2008_10_bloombth.jpgUpdate, 4:35 p.m.: The City Council voted 29 votes in favor of extending term limits, to 22 votes against. Each member had the opportunity to explain their votes. Council member James Oddo, who voted against the legislation, wished he had some f-bombs left over and quoted the West Wing: "Quando dio vuole castigarci ci manda quello che desideriamo."/ "When the gods wish to punish us they answer our prayers." (Oddo said he hoped the gods were busy today.)

And here's Mayor Bloomberg's statement:

Today, the majority of the City Council decided to give the people of New York a fuller choice in the November, 2009 election. I believe that was the right choice, and I want to thank Speaker Quinn for her leadership. Those of us who work on both sides of City Hall must now move forward with the important decisions that face us, particularly finding ways to soften the fallout from the economic downturn and balancing our budget as revenues decline. We have a lot of work to do together to get New York through these tough times.

And then he went home to count his billions!

Earlier: So far, the City Council has voted to reject an amendment that would have called for a public referendum on term limits, the Times is reporting. The vote was 28 to 22, with one member, James Sanders Jr. of Queens, abstaining on the amendment, which would allow a public say on the decision to extend term limits from two terms to three for the elected positions, including Mayor and City Council.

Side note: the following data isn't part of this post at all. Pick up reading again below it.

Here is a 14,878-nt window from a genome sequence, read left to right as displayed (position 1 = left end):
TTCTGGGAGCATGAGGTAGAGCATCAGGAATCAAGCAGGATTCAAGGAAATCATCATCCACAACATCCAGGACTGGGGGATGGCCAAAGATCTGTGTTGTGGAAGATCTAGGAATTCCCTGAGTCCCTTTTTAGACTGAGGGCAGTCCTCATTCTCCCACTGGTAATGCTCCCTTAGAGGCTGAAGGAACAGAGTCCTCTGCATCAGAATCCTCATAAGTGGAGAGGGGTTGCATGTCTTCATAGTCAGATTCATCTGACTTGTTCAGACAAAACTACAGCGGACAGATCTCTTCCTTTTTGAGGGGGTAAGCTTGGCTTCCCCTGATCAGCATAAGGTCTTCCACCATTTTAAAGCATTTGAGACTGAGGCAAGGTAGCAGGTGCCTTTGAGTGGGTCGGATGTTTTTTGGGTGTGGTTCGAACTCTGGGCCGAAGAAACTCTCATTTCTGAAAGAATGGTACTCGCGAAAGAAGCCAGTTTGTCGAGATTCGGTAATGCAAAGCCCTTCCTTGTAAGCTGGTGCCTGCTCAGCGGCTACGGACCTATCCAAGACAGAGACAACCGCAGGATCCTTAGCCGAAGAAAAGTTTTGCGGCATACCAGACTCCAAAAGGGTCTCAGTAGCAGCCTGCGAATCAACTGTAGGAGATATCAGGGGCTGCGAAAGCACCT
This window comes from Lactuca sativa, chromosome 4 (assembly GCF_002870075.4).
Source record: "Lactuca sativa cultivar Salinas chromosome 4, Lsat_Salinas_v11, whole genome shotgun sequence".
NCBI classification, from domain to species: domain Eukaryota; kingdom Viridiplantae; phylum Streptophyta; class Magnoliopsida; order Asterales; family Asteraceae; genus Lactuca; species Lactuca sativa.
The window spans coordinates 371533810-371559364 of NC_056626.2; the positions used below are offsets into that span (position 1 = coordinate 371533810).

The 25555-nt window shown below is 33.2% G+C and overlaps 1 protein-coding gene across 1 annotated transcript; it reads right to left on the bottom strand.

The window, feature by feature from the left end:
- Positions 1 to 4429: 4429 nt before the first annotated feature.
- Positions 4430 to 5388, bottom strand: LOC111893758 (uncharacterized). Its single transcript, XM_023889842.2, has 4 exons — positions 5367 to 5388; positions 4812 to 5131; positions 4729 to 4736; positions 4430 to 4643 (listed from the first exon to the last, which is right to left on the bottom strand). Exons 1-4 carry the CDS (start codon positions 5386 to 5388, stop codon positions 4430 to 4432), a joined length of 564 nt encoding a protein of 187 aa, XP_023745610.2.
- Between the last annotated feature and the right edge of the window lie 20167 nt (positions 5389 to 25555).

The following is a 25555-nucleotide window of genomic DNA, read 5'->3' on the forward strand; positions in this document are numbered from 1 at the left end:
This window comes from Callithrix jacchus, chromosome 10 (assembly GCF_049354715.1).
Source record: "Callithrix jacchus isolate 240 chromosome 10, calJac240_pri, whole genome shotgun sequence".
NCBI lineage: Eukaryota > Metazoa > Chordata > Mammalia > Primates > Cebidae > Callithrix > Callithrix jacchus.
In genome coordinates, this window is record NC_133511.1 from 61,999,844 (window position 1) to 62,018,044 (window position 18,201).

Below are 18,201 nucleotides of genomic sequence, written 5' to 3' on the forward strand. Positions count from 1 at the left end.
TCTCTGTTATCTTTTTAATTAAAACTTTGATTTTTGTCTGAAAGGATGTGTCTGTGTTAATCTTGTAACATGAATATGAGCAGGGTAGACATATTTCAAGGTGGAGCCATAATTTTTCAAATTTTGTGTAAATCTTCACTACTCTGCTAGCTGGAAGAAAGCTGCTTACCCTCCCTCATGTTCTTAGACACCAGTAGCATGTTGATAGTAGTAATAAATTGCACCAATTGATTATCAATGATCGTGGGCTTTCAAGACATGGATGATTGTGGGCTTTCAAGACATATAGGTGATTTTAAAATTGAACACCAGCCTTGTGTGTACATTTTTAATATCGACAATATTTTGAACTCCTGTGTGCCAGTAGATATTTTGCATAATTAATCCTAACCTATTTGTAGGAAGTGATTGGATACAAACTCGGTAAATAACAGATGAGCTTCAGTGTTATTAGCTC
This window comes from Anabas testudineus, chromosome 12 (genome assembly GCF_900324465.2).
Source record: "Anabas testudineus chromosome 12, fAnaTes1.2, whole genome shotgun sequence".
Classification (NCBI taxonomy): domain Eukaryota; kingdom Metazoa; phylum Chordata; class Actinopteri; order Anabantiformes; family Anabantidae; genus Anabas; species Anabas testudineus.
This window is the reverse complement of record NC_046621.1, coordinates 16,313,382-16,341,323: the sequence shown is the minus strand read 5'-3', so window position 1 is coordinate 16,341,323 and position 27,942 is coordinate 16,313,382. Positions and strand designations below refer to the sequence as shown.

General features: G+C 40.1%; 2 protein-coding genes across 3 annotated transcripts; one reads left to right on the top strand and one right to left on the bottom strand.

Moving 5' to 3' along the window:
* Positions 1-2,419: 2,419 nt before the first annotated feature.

The Council is now debating the main bill, which would simply abolish term limits without any meddlesome direct "voting" from citizens. Mayor Bloomberg officially started his push for a third term on September 30, and had said term limits could be changed by the Council, claiming it was too late for it to be put on the ballot.

While giving a speech endorsing the bill, council speaker Christine Quinn was booed and jeered from the balcony—which was standing-room only—when she insisted it was "ludicrous" to suggest the bill was the fruit of a "back-room deal." Not only did she claim there had been plenty of transparency during "two, well-attended public hearings, 20 hours of public hearings and a vigorous debate... Support for this bill is broad and deep," she also invoked President Bush. Politicker NY reports Quinn tried to find a positive about her term limits turnabout, "Many of us, myself included, have been highly critical of our president. When facts change, he won’t change his position on different matters."

The Times also reports that most New Yorkers were excluded from the meeting, which was not held in a bigger space despite enormous public interest. Even Gene Russianoff of the Straphanger's Campaign (and the senior attorney with a government watchdog group opposed to the term limits extension) was rebuffed and had to pull strings with council staff members to get up in the balconey: “I was able to get in because of the relationship I have with some people on the staff here. But the average New Yorker would not have fared as well as I did. That’s a problem for the average New Yorker who wants to participate in the process."

Here is NY1's tally of how the members voted. Terms limits had been voted on by NYC residents twice in the 1990s, with voters supporting a two-term limit both times. While billionaire Ronald Lauder poured millions into bringing about the limits, he supports the idea of a third Bloomberg term because of the economic issues facing the city. (Lauder is not so keen about other elected officials getting a third term, though.)